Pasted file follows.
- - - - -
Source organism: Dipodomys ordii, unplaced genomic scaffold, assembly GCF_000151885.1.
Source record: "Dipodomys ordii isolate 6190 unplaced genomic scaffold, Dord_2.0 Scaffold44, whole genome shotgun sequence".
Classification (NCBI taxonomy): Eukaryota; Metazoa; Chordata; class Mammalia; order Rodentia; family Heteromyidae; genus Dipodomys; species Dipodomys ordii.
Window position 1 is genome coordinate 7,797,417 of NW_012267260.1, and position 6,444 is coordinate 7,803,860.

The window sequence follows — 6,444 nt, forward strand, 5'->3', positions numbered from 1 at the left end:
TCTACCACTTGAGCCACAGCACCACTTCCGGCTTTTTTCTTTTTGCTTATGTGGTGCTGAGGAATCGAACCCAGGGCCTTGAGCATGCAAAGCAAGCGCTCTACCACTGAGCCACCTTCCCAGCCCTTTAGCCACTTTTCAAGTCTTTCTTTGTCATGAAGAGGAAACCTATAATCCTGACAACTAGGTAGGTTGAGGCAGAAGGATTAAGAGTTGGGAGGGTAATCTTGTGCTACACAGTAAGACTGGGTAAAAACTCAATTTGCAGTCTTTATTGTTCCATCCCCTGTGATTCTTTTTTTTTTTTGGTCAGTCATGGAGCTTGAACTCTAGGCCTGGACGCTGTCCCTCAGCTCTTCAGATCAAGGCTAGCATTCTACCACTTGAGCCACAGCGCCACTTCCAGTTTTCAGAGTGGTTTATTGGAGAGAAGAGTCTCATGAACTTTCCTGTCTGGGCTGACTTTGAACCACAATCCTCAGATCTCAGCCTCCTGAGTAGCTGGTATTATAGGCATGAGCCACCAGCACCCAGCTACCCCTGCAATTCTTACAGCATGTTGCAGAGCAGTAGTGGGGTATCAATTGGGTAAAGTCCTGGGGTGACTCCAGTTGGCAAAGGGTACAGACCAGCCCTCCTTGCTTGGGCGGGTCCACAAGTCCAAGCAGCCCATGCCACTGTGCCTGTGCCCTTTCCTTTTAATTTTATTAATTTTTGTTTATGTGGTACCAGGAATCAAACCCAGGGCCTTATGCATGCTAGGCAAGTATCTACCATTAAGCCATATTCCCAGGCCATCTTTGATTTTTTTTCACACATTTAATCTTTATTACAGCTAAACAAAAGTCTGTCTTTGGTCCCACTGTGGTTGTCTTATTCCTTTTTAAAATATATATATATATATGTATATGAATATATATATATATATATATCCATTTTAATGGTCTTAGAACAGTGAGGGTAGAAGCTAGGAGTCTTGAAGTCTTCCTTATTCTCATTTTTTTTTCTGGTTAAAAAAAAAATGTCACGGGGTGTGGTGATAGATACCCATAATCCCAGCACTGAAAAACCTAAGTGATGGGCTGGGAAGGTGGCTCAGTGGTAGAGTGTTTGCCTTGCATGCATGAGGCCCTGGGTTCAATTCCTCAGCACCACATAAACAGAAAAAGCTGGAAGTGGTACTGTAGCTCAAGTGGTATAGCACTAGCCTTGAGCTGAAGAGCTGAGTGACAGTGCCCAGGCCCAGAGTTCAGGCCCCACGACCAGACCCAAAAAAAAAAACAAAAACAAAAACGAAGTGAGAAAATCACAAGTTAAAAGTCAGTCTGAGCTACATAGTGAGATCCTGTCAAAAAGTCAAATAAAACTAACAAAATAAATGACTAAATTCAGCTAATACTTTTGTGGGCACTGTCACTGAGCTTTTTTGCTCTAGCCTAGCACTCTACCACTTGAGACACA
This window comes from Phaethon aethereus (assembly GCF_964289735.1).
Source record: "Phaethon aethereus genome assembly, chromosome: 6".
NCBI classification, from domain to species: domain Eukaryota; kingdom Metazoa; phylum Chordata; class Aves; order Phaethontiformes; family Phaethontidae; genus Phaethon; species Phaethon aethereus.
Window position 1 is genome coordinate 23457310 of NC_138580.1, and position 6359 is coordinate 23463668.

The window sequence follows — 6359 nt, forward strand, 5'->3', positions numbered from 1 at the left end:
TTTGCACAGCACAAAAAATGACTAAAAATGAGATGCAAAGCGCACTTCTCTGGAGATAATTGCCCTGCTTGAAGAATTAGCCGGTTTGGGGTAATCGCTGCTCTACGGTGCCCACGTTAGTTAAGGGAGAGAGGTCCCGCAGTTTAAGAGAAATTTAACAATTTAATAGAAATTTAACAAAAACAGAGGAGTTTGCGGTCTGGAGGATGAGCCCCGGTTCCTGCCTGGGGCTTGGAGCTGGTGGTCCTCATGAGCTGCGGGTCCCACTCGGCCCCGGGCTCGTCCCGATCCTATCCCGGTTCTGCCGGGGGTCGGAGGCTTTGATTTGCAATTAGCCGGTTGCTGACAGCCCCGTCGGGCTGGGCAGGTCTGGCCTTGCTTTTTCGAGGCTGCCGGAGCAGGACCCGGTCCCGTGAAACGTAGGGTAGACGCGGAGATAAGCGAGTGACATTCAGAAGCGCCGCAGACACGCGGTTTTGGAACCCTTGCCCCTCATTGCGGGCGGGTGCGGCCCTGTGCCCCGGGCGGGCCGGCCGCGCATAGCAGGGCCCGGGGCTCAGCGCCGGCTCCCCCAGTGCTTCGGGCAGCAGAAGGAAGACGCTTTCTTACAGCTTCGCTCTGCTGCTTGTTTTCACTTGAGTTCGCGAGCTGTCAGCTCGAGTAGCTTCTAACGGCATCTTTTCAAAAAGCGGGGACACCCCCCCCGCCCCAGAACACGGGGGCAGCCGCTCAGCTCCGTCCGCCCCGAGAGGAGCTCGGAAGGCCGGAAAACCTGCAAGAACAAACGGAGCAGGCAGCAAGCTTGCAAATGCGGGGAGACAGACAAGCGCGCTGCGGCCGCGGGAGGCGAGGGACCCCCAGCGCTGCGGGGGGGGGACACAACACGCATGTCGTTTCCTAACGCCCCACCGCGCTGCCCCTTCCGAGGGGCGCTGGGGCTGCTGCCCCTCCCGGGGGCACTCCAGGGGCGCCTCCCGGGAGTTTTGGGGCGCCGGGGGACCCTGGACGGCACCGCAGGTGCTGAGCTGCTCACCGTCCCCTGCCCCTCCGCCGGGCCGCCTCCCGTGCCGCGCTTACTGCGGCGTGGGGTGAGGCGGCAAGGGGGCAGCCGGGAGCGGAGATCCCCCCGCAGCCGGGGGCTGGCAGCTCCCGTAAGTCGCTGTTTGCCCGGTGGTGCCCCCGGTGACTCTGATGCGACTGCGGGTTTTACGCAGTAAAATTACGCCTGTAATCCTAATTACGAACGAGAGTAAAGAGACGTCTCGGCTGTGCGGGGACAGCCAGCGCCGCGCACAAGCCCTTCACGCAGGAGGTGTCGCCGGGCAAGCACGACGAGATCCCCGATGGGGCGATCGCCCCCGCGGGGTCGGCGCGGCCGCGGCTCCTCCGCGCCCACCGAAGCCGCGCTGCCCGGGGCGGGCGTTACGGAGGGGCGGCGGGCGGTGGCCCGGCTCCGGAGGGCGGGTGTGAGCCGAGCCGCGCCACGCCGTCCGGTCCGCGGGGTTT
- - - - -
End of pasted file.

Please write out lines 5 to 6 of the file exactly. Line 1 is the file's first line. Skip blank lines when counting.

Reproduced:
The window sequence follows — 6,444 nt, forward strand, 5'->3', positions numbered from 1 at the left end:
TCTACCACTTGAGCCACAGCACCACTTCCGGCTTTTTTCTTTTTGCTTATGTGGTGCTGAGGAATCGAACCCAGGGCCTTGAGCATGCAAAGCAAGCGCTCTACCACTGAGCCACCTTCCCAGCCCTTTAGCCACTTTTCAAGTCTTTCTTTGTCATGAAGAGGAAACCTATAATCCTGACAACTAGGTAGGTTGAGGCAGAAGGATTAAGAGTTGGGAGGGTAATCTTGTGCTACACAGTAAGACTGGGTAAAAACTCAATTTGCAGTCTTTATTGTTCCATCCCCTGTGATTCTTTTTTTTTTTTGGTCAGTCATGGAGCTTGAACTCTAGGCCTGGACGCTGTCCCTCAGCTCTTCAGATCAAGGCTAGCATTCTACCACTTGAGCCACAGCGCCACTTCCAGTTTTCAGAGTGGTTTATTGGAGAGAAGAGTCTCATGAACTTTCCTGTCTGGGCTGACTTTGAACCACAATCCTCAGATCTCAGCCTCCTGAGTAGCTGGTATTATAGGCATGAGCCACCAGCACCCAGCTACCCCTGCAATTCTTACAGCATGTTGCAGAGCAGTAGTGGGGTATCAATTGGGTAAAGTCCTGGGGTGACTCCAGTTGGCAAAGGGTACAGACCAGCCCTCCTTGCTTGGGCGGGTCCACAAGTCCAAGCAGCCCATGCCACTGTGCCTGTGCCCTTTCCTTTTAATTTTATTAATTTTTGTTTATGTGGTACCAGGAATCAAACCCAGGGCCTTATGCATGCTAGGCAAGTATCTACCATTAAGCCATATTCCCAGGCCATCTTTGATTTTTTTTCACACATTTAATCTTTATTACAGCTAAACAAAAGTCTGTCTTTGGTCCCACTGTGGTTGTCTTATTCCTTTTTAAAATATATATATATATATGTATATGAATATATATATATATATATATCCATTTTAATGGTCTTAGAACAGTGAGGGTAGAAGCTAGGAGTCTTGAAGTCTTCCTTATTCTCATTTTTTTTTCTGGTTAAAAAAAAAATGTCACGGGGTGTGGTGATAGATACCCATAATCCCAGCACTGAAAAACCTAAGTGATGGGCTGGGAAGGTGGCTCAGTGGTAGAGTGTTTGCCTTGCATGCATGAGGCCCTGGGTTCAATTCCTCAGCACCACATAAACAGAAAAAGCTGGAAGTGGTACTGTAGCTCAAGTGGTATAGCACTAGCCTTGAGCTGAAGAGCTGAGTGACAGTGCCCAGGCCCAGAGTTCAGGCCCCACGACCAGACCCAAAAAAAAAAACAAAAACAAAAACGAAGTGAGAAAATCACAAGTTAAAAGTCAGTCTGAGCTACATAGTGAGATCCTGTCAAAAAGTCAAATAAAACTAACAAAATAAATGACTAAATTCAGCTAATACTTTTGTGGGCACTGTCACTGAGCTTTTTTGCTCTAGCCTAGCACTCTACCACTTGAGACACA